Home»Features»The Historical Significance of Religious Educators in the Northern Archdiocese

The Historical Significance of Religious Educators in the Northern Archdiocese

Pinterest WhatsApp

Catholic education in the northern archdiocese is a legacy inherited from the Sisters of the Precious Blood who began in a parish church in the winter of 1844. These dedicated sisters forged a relationship with the community that endured for more than a century as they maintained a presence in many public schools in Mercer, Auglaize, Darke and Shelby Counties.

The Sisters of the Precious Blood wanted to be a life-giving presence to all of their students, Catholic or otherwise, so early on, they focused on formalizing their training. This made them skilled enough to meet state standards for public schools, which, in the past, were more stringent than parochial schools. In 1852, near Cassella, OH, the sisters founded one of the schools to train teachers. This later moved to the motherhouse at Maria Stein. As the sisters’ community grew and state standards became more demanding, they opened a new motherhouse on the north side of Dayton in 1923. This gave them closer proximity to the University of Dayton, where they received their education degrees.

Those visiting the “Land of the Cross Tipped Churches” often ask why there are few Catholic Schools accompanying them. This is due to the large number of community schools, comprised of mostly Catholic students, that had sisters ministering in them from their early years, such as Minster and Maria Stein. Other communities formed mergers between Catholic and public schools in the mid-20th Century after their Catholic populations grew. Places like Coldwater, Fort Recovery and Russia opted to pool resources in this way and keep the established sisters in their classrooms.


How did religious education work within the framework of the public school day? The schools used “release time” for the sisters to teach catechism, or for students to attend Mass. In most cases, this took place before the start of the formal school day. It was common also to find religious articles in the classrooms. Crucifixes and statues of Mary were often visible, especially if the building was a former Catholic School that the public school rented after consolidation.

Bibles were in the classrooms, and students who finished their assigned work could read them. Also during this time, students at schools within close proximity to the church, were permitted to walk over and visit the Blessed Sacrament during their lunch hour.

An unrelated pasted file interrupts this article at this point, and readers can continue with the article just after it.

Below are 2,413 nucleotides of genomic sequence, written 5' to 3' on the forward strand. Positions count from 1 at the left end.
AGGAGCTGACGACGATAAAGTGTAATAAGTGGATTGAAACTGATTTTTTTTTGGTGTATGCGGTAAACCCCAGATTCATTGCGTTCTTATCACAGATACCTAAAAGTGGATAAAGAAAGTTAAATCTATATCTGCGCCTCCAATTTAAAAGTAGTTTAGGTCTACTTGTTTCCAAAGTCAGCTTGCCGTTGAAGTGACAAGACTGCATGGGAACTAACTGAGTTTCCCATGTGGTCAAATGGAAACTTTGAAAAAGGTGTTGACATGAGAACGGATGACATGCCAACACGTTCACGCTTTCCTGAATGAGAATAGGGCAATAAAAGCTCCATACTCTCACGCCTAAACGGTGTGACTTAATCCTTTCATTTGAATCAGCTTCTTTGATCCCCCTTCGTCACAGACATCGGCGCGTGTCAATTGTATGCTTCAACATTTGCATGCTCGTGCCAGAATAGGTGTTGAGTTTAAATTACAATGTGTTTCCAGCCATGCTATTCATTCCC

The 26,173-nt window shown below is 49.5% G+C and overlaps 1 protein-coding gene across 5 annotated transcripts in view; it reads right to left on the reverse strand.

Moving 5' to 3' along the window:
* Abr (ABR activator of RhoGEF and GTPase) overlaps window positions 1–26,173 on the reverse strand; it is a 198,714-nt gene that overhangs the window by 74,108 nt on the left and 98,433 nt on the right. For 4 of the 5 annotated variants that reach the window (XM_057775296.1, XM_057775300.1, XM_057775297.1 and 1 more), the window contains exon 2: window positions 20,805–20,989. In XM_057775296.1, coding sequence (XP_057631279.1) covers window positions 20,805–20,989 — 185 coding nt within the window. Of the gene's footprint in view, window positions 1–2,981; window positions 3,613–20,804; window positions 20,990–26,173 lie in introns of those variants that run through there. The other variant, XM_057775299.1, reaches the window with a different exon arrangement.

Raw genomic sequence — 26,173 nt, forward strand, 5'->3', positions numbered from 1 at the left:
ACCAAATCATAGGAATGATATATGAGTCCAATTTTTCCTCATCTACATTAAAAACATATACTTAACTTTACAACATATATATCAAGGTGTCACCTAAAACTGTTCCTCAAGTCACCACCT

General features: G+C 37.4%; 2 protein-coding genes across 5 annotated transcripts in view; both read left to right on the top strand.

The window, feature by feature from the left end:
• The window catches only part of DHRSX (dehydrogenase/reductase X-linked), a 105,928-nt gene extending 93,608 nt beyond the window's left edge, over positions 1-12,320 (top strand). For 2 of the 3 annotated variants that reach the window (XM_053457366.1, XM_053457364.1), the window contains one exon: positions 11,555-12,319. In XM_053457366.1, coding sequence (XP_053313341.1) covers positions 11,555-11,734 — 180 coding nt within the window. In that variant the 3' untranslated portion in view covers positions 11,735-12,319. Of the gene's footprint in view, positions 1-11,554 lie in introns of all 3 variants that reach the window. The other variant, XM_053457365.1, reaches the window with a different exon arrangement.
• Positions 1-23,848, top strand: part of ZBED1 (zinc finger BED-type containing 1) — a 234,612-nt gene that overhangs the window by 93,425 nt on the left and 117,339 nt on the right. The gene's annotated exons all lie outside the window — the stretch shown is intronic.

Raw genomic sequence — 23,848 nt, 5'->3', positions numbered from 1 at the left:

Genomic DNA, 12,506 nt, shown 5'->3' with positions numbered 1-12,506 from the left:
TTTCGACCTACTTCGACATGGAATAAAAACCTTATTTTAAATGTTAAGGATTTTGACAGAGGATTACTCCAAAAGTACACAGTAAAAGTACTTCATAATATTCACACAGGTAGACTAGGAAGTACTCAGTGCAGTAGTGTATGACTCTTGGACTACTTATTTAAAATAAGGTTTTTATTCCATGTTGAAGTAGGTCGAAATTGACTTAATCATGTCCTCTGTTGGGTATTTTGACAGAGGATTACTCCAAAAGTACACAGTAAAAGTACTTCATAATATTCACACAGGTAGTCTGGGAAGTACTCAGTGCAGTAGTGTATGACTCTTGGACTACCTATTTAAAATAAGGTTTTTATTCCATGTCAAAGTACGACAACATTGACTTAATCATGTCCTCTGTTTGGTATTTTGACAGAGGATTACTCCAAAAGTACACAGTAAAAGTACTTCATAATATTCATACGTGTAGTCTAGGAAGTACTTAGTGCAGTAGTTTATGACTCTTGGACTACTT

The number of sisters teaching in public schools began to decline in the 1960s, with the last sister leaving public education in the late 1990s. The situation came to a head in 1963 with a Fort Recovery court case, as the practice was not without controversy in some communities with people of mixed faiths.

There were three Catholic elementary schools that combined with the public school corporation in the 1950s. The plaintiff asserted that Catholic students were bused to these schools, while Protestants went to another. He also said that because release time was midday, there was little to no distinction between time for religious study and the formal school day. The 1965 ruling was that students were to be bused to the elementary building they lived closest to and the district would no longer use release time, but the Precious Blood Sisters could remain ministering to students by their presence in the classroom.


As the decades passed, the sisters began to discern where God was calling them. Many found new ministries where the need was greater. The lay people in the area had become qualified to teach and even lead catechism classes. Thus, religious education programs were taken over by parish members and the need for sisters to fill this role diminished.

The rural, predominantly Catholic communities that remain in this area still encourage the integration of faith into the formation of their students. This is often visible through athletic teams praying together before competitions or students attending weekday morning Mass together before school, as well as in the numerous and active Catholic youth groups that strengthen their faith outside of school and catechism hours. It is a dedicated communal approach that continues the traditions and legacy of the sisters who served them.

This article appeared in the January 2021 edition of The Catholic Telegraph. For your complimentary subscription, click here.

Previous post

Today's Video: Can Church Doctrine Ever Change?

Next post

Are changes coming to the Vatican Dicastery for Communications?